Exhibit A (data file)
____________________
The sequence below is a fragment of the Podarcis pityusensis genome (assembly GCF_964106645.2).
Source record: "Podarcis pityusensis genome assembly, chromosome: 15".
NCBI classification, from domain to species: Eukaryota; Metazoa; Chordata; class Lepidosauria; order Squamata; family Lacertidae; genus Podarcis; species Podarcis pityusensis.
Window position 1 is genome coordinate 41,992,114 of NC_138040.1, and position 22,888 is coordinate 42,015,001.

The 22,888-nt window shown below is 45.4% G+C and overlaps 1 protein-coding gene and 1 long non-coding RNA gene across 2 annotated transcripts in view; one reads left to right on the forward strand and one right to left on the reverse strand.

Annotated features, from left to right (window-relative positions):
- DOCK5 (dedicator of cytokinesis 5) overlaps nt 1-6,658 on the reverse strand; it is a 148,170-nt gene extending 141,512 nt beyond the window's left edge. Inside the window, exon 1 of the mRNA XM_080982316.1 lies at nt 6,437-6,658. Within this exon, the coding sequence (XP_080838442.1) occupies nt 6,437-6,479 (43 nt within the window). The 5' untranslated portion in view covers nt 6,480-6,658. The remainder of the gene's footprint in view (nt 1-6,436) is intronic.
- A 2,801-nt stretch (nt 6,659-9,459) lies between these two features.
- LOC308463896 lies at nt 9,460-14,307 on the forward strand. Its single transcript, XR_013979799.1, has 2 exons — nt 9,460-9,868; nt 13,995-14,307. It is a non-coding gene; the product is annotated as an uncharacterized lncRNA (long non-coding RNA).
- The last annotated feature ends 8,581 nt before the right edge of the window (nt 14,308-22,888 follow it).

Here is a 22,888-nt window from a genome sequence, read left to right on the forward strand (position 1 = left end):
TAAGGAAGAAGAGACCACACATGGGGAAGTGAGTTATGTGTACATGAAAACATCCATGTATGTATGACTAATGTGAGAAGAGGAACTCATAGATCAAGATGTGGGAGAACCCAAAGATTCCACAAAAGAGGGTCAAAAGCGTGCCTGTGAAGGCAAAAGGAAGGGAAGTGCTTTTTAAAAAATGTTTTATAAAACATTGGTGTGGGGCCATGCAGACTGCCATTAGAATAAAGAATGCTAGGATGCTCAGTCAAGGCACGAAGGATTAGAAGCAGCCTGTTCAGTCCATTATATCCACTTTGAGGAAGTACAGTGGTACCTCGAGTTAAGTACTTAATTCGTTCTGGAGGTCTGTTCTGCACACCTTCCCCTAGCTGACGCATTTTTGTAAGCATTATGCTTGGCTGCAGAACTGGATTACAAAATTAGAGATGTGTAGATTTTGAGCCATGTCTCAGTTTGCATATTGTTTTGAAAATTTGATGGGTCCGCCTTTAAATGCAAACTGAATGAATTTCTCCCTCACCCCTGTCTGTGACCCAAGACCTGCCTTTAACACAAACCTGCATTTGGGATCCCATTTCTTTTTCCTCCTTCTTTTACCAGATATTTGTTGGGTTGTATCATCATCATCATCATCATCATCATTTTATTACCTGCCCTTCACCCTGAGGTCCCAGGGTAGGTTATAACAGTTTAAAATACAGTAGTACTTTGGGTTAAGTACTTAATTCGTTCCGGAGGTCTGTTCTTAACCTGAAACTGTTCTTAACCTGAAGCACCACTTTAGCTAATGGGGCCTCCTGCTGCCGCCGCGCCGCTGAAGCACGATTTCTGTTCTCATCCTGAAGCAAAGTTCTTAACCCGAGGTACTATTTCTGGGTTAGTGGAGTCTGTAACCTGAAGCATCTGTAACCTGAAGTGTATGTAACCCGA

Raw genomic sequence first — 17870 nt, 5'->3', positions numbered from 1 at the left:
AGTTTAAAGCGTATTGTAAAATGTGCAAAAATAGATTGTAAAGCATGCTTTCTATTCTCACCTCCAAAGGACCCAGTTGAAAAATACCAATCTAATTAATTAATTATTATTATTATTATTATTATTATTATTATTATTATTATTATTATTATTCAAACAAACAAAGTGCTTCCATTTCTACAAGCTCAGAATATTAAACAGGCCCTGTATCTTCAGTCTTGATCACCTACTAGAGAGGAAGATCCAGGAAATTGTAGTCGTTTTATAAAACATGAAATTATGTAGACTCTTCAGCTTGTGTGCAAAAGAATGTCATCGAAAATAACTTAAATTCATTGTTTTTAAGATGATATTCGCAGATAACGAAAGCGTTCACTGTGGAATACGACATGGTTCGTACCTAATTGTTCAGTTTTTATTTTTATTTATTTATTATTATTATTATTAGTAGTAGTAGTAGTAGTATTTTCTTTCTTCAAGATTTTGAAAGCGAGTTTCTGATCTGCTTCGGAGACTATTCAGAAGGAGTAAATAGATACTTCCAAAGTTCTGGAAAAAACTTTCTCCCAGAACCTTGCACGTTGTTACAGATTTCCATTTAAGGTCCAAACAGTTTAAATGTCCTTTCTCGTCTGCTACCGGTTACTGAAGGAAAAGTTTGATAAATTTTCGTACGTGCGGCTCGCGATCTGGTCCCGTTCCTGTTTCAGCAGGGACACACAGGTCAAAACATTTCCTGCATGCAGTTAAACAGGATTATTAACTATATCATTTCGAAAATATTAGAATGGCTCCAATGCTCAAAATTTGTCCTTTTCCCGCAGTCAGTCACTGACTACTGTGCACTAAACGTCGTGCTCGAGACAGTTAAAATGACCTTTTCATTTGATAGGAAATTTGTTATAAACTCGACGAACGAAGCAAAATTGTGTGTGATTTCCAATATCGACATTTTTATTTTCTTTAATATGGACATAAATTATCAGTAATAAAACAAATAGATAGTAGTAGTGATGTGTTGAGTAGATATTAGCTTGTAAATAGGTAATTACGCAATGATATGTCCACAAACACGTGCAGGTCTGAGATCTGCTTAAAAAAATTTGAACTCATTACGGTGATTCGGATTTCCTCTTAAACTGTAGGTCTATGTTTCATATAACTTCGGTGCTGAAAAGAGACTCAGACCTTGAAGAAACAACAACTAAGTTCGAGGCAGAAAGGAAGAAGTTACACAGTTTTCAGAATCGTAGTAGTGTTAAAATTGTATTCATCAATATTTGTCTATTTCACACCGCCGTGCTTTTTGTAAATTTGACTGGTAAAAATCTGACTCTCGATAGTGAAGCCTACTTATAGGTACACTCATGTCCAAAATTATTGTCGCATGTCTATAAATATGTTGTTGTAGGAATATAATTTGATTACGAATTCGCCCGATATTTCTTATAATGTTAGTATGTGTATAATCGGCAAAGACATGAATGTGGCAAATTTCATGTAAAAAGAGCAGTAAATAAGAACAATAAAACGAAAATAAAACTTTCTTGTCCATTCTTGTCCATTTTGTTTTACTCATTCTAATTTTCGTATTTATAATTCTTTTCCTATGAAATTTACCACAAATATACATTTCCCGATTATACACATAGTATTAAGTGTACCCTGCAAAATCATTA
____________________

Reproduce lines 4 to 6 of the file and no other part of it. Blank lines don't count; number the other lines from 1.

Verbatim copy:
Window position 1 is genome coordinate 41,992,114 of NC_138040.1, and position 22,888 is coordinate 42,015,001.

The 22,888-nt window shown below is 45.4% G+C and overlaps 1 protein-coding gene and 1 long non-coding RNA gene across 2 annotated transcripts in view; one reads left to right on the forward strand and one right to left on the reverse strand.

Annotated features, from left to right (window-relative positions):